The Revocable Trust
One of the most useful trusts for many of our clients is a revocable trust (inter vivos) where the grantor creates a trust, funds it, manages it by him or herself, and has unrestricted rights to the trust assets (corpus).
The client has the right at any time to revoke the trust by simply tearing up the document and reclaiming the assets, or perhaps amend the document to accomplish alternative financial planning goals.
You don’t need a trust company or bank as trustee. You just draw up a trust document and re-title some property to the trust. Life goes on pretty much like it did before. You give up nothing in the way of rights, and you remain captain of your own ship.
Assets transferred to a revocable trust are not a gift. They can be reclaimed at any time. You have unrestricted rights to the property. But, during your life the trust gives you a very useful shell to provide management if and when needed.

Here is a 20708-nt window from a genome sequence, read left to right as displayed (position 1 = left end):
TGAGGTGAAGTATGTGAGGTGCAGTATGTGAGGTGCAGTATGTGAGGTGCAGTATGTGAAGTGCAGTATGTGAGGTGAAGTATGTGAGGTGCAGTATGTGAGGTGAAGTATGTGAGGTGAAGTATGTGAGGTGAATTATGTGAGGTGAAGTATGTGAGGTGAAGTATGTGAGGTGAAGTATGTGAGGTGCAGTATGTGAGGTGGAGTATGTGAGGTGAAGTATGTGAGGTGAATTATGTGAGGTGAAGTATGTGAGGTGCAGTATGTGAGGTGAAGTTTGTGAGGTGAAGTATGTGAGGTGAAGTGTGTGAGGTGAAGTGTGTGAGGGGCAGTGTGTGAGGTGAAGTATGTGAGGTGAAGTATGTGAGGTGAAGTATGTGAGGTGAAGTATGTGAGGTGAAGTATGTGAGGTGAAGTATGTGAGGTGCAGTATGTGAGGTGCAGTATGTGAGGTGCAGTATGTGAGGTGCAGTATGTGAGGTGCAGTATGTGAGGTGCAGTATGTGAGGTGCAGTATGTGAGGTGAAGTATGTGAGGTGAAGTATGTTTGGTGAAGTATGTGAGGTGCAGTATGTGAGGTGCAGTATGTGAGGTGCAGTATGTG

OK, I get it. It sounds pretty strange until we start looking at the potential lifetime and estate planning benefits that can be incorporated into the trust:
If the grantor is unable or uninterested in managing the trust, the grantor can hire an investment advisor to manage the account in one of the major discount brokerages like Schwab, TD Ameritrade or Fidelity.